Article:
“Easy to overlook but endlessly rewarding to look over”
Joel McCrea, an amiable, modest actor who turned down parts because he felt he wasn’t good enough for them, began his career as a male beauty. He came from a generation and a western milieu that valued plainness as a virtue, and he cultivated simple viewpoints that neutralized any possibility of narcissism. In his day and age, men weren’t supposed to be sex objects. McCrea couldn’t think of himself as sexy; happily, this doubled his sexual impact on film. He always kept aware of his image, which was that of an honorable man, and this image served him well when he relaxed into a series of grizzled fifties westerns. McCrea’s sexual charge in his early and middle movies is exciting because he is completely natural about it and sometimes bashful. It is a kind of sex appeal that is founded on diffidence. It is in short supply today.
McCrea was very tall (six foot three), and he had broad shoulders. His ears were big and his hair was problematic; his ice blue eyes could dart around shiftily or hide out under his brow. His big nose is what made his beauty. Full face, especially later on, he can look a bit harsh, but in profile he was a tanned California god. He moved rather daintily, shyly sometimes, as he draped his long body against things; the effect was one of elegance. McCrea was unconcerned, even embarrassed by his own good looks (and he gave them up with relief as soon as he could).
McCrea grew up around Hollywood in the teens and twenties. He considered himself a real cowboy, like the men around him, and was ambitious to have a career as an actor because he wanted to make enough money to buy a ranch. The movie industry was thriving around him and women were crazy about him: Anita Loos reported that she fainted straightaway when she saw McCrea on the beach. It was women stars who got him into movies and kept him there. After playing some bit parts, McCrea made a positive impression on Marion Davies and her powerful lover, William Randolph Hearst, who helped him out with studio contracts. Constance Bennett swooned over him and put him in four of her films. Miriam Hopkins was equally smitten and was paired with McCrea five times. Barbara Stanwyck co-starred with McCrea six times (unfortunately, they weren’t her best movies).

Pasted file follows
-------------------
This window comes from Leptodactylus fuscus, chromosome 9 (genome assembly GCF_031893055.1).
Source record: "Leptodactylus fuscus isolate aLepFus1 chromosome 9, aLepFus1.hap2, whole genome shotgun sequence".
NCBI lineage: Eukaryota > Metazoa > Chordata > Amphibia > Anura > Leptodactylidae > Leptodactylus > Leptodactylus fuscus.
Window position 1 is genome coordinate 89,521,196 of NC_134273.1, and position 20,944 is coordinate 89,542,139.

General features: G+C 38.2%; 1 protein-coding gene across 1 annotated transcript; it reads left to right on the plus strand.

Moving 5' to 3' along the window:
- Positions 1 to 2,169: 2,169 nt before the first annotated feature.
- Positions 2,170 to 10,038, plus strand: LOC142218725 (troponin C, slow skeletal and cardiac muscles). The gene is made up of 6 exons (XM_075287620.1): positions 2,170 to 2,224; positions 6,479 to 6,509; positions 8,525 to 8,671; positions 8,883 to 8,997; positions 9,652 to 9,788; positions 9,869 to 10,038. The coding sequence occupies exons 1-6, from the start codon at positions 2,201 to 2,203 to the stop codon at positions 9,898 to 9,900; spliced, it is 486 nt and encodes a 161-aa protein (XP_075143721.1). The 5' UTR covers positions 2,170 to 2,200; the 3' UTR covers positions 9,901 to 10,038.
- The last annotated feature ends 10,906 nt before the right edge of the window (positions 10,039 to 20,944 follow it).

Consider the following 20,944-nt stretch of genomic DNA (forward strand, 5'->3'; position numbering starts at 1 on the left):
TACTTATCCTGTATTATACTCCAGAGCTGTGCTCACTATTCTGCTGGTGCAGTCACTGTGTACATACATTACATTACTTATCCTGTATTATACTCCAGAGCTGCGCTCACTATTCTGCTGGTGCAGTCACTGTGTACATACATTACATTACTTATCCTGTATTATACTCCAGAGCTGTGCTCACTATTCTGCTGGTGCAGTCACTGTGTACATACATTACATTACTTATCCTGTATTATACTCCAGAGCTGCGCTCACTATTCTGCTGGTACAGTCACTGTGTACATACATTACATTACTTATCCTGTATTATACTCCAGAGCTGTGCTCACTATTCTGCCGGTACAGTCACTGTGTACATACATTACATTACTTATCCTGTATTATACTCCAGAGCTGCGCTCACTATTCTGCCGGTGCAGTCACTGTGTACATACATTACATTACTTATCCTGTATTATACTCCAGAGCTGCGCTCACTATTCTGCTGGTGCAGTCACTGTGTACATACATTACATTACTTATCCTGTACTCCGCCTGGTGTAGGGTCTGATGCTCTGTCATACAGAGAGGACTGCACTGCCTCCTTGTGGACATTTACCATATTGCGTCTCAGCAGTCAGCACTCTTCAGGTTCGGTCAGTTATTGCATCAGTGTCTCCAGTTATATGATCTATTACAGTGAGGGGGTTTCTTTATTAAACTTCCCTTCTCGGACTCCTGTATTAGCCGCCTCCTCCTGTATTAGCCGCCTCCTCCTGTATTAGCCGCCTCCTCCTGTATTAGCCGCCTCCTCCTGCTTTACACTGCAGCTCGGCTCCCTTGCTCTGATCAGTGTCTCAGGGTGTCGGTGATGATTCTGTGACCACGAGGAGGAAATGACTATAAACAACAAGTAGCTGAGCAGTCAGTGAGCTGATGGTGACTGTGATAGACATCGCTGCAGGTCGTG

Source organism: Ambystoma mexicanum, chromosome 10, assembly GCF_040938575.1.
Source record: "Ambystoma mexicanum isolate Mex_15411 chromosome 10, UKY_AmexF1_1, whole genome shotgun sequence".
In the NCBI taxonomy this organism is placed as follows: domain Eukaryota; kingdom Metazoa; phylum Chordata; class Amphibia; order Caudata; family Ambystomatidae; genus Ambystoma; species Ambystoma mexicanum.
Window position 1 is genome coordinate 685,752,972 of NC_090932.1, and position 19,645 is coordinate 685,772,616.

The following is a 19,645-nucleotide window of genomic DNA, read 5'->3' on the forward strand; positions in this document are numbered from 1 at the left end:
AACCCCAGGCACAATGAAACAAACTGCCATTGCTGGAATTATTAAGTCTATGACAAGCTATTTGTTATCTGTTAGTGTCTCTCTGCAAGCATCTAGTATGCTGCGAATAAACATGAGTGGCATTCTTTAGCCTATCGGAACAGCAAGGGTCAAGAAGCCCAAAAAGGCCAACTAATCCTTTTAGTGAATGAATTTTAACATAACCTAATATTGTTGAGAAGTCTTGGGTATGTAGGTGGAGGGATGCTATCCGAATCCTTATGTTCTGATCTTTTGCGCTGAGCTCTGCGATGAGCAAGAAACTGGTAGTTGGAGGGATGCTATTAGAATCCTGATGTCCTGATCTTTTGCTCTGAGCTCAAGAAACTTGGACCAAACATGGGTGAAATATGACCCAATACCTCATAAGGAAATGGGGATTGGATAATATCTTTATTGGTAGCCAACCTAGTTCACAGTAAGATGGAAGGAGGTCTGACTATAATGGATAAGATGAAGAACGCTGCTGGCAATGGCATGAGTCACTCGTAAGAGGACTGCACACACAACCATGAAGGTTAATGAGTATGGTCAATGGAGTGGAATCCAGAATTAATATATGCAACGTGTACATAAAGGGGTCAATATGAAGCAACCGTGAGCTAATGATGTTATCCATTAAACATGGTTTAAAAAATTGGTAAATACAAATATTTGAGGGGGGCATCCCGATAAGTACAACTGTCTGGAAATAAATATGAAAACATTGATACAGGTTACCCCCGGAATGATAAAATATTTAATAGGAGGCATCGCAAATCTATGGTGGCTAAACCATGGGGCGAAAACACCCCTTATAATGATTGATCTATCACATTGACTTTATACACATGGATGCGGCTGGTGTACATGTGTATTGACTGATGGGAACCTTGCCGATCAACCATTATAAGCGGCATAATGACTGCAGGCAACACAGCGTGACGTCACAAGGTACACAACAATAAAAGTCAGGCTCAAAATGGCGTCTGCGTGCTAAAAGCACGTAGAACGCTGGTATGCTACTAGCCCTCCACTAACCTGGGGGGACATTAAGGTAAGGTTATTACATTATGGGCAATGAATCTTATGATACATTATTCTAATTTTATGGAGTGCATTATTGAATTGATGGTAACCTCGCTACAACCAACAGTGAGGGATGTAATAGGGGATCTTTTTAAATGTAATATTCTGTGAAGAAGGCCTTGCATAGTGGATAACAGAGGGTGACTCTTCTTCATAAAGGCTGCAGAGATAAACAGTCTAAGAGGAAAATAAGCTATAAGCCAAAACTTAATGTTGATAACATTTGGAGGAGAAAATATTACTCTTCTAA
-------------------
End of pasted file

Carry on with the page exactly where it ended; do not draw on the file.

In an early film like Lloyd Bacon’s Kept Husbands (1931), McCrea is obviously an amateur when it comes to speaking dialogue, but when he reacts silently, he’s completely compelling. McCrea always has the gift of seeming inward and private, yet unguarded. George Cukor proved quite alert to McCrea’s appeal in Girls About Town (1931) and Rockabye (1932). In the first, Cukor seems to go into a long sex trance as a shirtless McCrea swims around in clinging shorts. In the second, McCrea draws your attention by doing as little as possible. During Cukor’s long takes, McCrea is like someone who can’t swim but keeps smiling as they try to tread water.
However, there’s one terrific sexual scene he has in Rockabye with Constance Bennett. As they cook in a kitchen, they start a little rough foreplay. He shoves her against a counter, she smacks him in the face, and they keep doing this slowly, languorously, until he tackles her to the floor and kisses her passionately. In a revealing interview for John Kobal’s book People Will Talk, McCrea makes it obvious that a big part of why he wanted to be in the movies was the chance to meet and bed beautiful women. He casually reveals his track record with his early leading ladies (he got ’em all) before he married his wife of fifty years, the classically beautiful brunette Frances Dee.
After his Cukor films came movies that stripped McCrea as naked as the censors would allow: Bird of Paradise (1932), The Most Dangerous Game (1932) and The Sport Parade (1932). King Vidor’s Bird of Paradise is one of McCrea’s best films, the one picture that matches his powerfully bashful/unaware sexuality with a completely unabashed sense of sensual abandon. In Dolores Del Rio’s island goddess, McCrea found a contrasting partner of equal carnal splendor, especially in a long sequence underwater where he chases after her: she is naked, he’s wearing next to nothing, and Vidor films their bodies rapturously. The whole film is a shot of pure sexual adrenaline and it had its effect off-camera, too (McCrea told Kobal that he slept with Del Rio, but only after she gave him the go-ahead by asking for a neck rub). The next year, in John Cromwell’s The Silver Cord (1933), an unjustly forgotten, still shocking tale of monstrous mother love, McCrea’s cute obliviousness is put to chilling effect. He’s so unaware here that he doesn’t realize that his mother (Laura Hope Crews) is in love with both him and his effeminate brother (Eric Linden).